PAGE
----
Could you introduce yourself to our readers?

Hi! My name is Shreya and I’m a full time backend software developer based in San Diego, California. I’m an active member of the Lean In Women In Tech community here and can be found speaking at the occasional tech event as an advocate for minorities in tech. Prior to this, I’ve worked at various corporations around the Silicon Valley in California. I hold a degree in bioinformatics from the University of California San Diego.

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What are your goals?

As an advocate of minorities in tech, My goal within the tech community is to normalize and start discussions about difficult situations within the workplace. I try to empower others by providing potential solutions to these problems and provide a platform for others to build off of each other and connect.

In general I divide my goal focuses by category: career, personal skills, financial, and health. My overarching theme for 2020 has been exploration. I’m trying to delve into new ideas with a more open mind.

One of my personal goals include learning a new tech stack (ie familiarize myself with and explore a new way of thinking) through practice with full stack development. I strive to extend this thinking at work by regularly volunteering to pick up unfamiliar tasks.

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"After seeing so many success stories about women in tech I knew it was possible"

-Gianina Skarlett,
frontend engineer

What could the tech industry do better to Foster female talent?

This is a multi part question. In order to truly invest in bringing on additional female talent, there’s three points at which efforts can be made - before hiring, during hiring, and after hiring.

Lack of females in tech takes root in childhood, when boys tend to be given legos and video games while girls tend to be given dolls and makeup. Companies have the power to step in and host outreach events for children (specifically girls) to motivate and inspire them. For example, IBM hosts EXITE camp. This is a program with a mission of introducing young girls (some campuses focusing on bring on minorities or lower income brackets) to technology and engineering. I think companies today could really learn from that initiative in bridging the gap between male and female early interest in tech.

The next point at which efforts can be improved is during the hiring process of candidates. With less females interested in tech than males from an early age, it directly follows that for any given job posting there will be less female applicants for a job than males. However, that doesn’t mean that the females who do apply are any less qualified. Companies need to make an active effort to look out for these applications so they can bring as many females as males into the interview room. This is in their best interest to fill their offices with diverse teams offering a variety of perspectives.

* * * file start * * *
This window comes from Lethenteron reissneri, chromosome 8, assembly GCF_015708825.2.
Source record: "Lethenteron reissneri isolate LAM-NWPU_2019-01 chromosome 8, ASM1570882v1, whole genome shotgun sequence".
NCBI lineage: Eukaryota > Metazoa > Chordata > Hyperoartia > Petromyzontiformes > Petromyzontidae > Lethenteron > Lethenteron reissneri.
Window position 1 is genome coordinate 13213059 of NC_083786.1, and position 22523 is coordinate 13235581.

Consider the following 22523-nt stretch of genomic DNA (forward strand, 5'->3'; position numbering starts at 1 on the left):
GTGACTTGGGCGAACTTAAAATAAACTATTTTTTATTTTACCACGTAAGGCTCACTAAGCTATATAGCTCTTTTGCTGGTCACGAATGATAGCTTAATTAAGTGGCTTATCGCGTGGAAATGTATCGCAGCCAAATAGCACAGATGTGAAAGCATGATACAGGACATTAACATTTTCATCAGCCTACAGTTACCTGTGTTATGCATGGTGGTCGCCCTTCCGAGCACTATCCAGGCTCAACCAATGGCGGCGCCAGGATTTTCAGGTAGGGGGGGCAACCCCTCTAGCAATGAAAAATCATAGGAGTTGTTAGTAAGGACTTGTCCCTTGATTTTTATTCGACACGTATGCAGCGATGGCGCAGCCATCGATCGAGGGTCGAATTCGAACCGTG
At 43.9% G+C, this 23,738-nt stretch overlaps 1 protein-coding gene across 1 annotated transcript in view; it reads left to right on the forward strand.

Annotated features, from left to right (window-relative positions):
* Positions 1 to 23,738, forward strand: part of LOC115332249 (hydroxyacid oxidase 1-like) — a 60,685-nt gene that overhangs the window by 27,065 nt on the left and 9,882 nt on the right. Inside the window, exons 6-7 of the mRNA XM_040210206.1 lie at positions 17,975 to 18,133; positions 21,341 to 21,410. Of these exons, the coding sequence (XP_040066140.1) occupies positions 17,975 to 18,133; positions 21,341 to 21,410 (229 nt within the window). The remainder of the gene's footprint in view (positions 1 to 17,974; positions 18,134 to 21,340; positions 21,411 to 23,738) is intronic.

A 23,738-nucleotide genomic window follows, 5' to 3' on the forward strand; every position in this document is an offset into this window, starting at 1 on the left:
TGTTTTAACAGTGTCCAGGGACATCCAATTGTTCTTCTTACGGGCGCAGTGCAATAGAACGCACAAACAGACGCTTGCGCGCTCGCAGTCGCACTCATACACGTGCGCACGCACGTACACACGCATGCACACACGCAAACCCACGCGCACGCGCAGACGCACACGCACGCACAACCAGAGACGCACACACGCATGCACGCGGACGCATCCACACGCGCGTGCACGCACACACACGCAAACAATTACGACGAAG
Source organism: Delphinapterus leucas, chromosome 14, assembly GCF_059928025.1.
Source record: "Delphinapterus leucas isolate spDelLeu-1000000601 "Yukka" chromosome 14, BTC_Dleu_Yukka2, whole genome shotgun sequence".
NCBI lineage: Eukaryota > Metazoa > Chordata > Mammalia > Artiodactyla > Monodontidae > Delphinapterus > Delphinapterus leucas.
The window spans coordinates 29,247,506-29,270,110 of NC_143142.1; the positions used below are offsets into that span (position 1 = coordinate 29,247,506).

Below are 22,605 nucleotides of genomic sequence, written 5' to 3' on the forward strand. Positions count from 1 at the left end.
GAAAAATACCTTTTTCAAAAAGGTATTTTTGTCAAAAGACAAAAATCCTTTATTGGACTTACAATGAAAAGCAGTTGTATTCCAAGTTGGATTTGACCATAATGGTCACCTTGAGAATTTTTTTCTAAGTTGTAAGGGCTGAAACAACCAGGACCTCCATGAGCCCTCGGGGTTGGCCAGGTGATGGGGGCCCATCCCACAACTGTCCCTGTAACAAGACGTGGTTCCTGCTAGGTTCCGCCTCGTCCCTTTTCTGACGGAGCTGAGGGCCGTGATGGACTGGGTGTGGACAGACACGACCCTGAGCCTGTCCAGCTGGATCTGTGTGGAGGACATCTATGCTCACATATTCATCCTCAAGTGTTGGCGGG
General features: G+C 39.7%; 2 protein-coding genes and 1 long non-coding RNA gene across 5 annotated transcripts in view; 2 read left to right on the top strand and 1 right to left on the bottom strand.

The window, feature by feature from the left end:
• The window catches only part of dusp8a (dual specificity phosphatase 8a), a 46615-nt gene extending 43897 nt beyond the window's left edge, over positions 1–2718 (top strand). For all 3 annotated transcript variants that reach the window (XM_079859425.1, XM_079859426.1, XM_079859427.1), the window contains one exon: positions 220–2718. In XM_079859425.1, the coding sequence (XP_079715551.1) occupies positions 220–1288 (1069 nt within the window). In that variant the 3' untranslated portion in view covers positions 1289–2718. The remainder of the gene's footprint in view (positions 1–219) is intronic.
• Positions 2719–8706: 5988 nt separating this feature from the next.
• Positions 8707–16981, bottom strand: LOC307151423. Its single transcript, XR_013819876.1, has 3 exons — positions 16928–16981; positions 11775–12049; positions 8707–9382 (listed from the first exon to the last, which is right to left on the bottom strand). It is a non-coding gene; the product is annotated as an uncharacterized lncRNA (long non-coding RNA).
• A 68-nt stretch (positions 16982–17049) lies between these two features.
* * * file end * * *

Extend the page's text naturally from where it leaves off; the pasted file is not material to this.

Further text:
Lastly, companies need to retain female talent to keep their teams diverse. This can be done by creating a sub-community for the women at a particular company. Another important effort we don’t see enough of is to host workshops focusing on how to effectively communicate or succeed at a diverse company. This would encompass topics like avoiding microagressions, how to to be cognizant of offending someone, and dealing with the situation of unintentionally saying something offensive.

By putting time into comprehensive efforts to foster talent from all over the spectrum, companies are able to build teams and communities that are more diverse, but unified. Ultimately this inclusivity helps a company fulfill corporate social responsibility.

What advice can you give people breaking into tech?

Breaking into tech is hard. The mental fortitude required to code for a living is high, and a good software engineer needs to have refined technical skills and soft skills. If I can suggest two virtues to develop, they would be clear communication and persistence — these have changed the game for my career and personal life.

Do you have a mentor or role model?

My two biggest role models for hard work, creativity, and success are my parents. They came to this country in their mid 20’s very little cash, no job security, and an 8 month old infant. Over the years they’ve successfully raised two young adults, made leaps and bounds in their respective careers, and have no plans of stopping anytime soon.

They’ve taught me how to overcome obstacles, to continuously stay evolving, and to make a positive impact in my community.

Who do you follow?

I follow accounts and profiles who leave me feeling energized, inspired, and motivated. For badass women in tech who aren’t afraid to get real on their platforms I like to follow along @codingblonde, @tarascript, and @sundaskhalidd. For my skincare needs my go to is @skincarebyhyram. And for my wellness and fitness needs I head over to @blogilates feed.

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